Sunday, October 16, 2011

When Is A Person a Person?

Mississippi is attempting to define human person-hood as legally starting at the moment of fertilization of the human ovum.  This being pursued via a ballot initiative.

On its face it sounds just wonderful, especially if you subscribe to that viewpoint.  But the article points out there are legal traps just waiting to be sprung.  The law of unintended consequences looms large.  For example; if a woman miscarries will she be investigated for possible prenatal murder (because there might have been human involvement) as was proposed in Georgia?  That particular action isn't going anywhere but what if..?  Another example; if a woman has a condition that endangers her life and is creating an environment impairing the fetus' development will she be forced to carry the pregnancy to whatever end, without any option to save her own life?  Another example; the child raped and pregnant, courtesy of a male relative, and unable to carry the pregnancy to term.  She's 9 years old and her body (especially her hips) is physically immature.  Never mind the horror of being raped by someone she should be able to trust.  Shall we lock the parents onto one path, damn the torpedoes and full speed ahead?  Is the state willing to assume the financial responsibility for any psychological treatment as well as the costs of the pregnancy itself?  More to the point, does the state implicitly assume such responsibility as a consequence of its determination that fetuses are legally protected as persons at all stages of development?

Then, of course, there are the issues with inheritance and so forth involving minor children.  At what point in pre-natal development does the fertilized egg progress to minor child for legal purposes?  Sure, snicker if you like but don't bet on lawyers ignoring that legal thicket (and the lure of the legal fees that will ensue).

What about in vitro fertilization for those having difficulty becoming pregnant?   What will be the impact on the clinics, and families they serve?  Typically they fertilize multiple eggs and implant those that seem best able to continue development.  Will this initiative require that they protect every fertilized egg regardless of its condition because person-hood begins with fertilization?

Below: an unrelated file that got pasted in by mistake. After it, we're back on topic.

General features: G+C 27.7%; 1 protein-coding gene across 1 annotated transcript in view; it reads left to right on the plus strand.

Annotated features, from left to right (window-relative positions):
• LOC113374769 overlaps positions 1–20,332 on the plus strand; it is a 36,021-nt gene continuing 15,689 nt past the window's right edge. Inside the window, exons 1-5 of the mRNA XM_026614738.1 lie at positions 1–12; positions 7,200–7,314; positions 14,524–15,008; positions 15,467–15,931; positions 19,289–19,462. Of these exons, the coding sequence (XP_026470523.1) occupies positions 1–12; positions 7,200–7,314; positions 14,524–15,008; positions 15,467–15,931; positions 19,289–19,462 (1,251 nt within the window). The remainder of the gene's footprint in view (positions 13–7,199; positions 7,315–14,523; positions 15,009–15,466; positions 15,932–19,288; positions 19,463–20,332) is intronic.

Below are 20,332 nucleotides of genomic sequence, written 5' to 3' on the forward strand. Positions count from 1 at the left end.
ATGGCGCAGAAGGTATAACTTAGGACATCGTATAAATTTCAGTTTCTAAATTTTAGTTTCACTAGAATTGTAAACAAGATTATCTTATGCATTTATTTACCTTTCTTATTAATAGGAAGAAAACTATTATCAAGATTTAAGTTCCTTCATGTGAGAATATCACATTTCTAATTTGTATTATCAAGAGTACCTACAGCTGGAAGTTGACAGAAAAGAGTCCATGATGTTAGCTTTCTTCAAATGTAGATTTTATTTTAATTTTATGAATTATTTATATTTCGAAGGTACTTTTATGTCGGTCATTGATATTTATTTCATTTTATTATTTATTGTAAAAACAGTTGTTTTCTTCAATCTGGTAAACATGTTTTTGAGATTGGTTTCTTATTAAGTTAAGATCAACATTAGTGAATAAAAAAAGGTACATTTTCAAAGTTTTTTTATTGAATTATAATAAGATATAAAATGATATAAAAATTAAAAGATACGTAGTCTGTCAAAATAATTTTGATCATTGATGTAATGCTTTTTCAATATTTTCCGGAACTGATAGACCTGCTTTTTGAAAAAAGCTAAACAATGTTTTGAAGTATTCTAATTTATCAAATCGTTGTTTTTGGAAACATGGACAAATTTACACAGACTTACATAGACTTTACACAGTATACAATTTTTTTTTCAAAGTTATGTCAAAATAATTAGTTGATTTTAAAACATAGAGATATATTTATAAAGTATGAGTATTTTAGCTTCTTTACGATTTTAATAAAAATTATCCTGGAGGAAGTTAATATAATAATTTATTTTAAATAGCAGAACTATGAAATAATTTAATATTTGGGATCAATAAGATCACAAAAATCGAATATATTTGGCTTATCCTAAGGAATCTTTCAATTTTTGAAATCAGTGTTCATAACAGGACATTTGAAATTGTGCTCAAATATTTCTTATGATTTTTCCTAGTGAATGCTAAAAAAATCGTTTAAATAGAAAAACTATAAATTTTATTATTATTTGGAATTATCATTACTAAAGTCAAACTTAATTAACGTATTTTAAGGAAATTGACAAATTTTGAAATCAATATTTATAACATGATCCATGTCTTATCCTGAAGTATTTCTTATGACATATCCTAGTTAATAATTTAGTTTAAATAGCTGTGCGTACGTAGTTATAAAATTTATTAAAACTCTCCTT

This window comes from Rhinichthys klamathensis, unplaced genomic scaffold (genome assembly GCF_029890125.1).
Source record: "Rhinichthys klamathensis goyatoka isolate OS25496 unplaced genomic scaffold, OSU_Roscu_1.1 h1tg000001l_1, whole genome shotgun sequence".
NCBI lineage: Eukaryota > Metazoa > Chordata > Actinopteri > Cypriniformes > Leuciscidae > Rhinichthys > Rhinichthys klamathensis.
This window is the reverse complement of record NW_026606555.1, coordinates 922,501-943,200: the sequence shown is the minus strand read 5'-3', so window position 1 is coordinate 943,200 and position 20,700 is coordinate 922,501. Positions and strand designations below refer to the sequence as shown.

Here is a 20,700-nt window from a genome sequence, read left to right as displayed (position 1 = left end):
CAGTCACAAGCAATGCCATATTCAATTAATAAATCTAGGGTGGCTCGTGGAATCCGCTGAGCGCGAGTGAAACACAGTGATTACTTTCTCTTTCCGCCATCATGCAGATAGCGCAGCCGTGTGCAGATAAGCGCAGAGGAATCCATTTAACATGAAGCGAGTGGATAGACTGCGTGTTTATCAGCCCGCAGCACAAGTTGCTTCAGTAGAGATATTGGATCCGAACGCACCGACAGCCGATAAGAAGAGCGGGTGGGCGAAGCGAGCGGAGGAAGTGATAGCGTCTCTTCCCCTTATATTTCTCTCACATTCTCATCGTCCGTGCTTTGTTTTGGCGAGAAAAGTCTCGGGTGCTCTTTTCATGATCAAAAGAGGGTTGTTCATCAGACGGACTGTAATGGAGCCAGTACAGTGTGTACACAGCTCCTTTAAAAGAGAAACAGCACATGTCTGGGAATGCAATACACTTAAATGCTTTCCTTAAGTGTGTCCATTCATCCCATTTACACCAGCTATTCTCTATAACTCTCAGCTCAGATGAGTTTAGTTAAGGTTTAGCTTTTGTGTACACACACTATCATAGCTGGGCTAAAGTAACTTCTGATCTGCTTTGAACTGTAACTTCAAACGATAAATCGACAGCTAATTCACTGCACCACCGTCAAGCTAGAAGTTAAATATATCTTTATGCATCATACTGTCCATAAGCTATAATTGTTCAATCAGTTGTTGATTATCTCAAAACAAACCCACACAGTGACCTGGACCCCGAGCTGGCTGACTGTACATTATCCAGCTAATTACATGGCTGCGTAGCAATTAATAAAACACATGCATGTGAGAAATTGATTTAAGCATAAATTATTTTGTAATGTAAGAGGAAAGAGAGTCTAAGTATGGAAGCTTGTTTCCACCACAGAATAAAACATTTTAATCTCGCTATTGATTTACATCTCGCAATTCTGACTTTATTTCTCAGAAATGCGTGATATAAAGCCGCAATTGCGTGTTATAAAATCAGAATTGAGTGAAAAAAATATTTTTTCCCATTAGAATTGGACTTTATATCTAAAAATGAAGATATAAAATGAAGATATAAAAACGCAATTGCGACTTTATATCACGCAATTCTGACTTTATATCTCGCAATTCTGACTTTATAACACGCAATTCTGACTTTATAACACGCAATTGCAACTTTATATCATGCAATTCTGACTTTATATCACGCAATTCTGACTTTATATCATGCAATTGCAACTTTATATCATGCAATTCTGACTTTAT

Consider also the fertilized eggs, which will be legally defined as persons if the initiative passes, that fail to implant successfully.  One report I read states that up to 50% of fertilized eggs fail to implant successfully.  Those women may not know that they were ever pregnant.  Under the proposed initiative those women are literally flushing people down the toilet, even though they don't know it.  Of those that do know that they are pregnant it is estimated that 15-20% have miscarriages.  Will the state rush in to manage women's lives in order to reduce the number of miscarriages?

I understand what murder is and I don't believe in killing people aside from a direct existential threat (saving my life or another's when death, or the threat of it, is staring us in the face).  But I am not willing to assign person-hood to a fetus that is developing in my womb because the state tells me that is what I am going to do.  Particularly when it is not viable outside the womb.  Viability matters a great deal to me because at that point we are talking an independent entity that can survive without residing in my womb.  It still needs support, but at that point any person who takes on that responsibility can do it without my participation.  If I choose, on the basis of my beliefs, to assign person-hood beginning at fertilization, then that that is my choice and it should be respected.  But until the fetus reaches the point that it can live outside my womb the state needs to stay out of my decision making.

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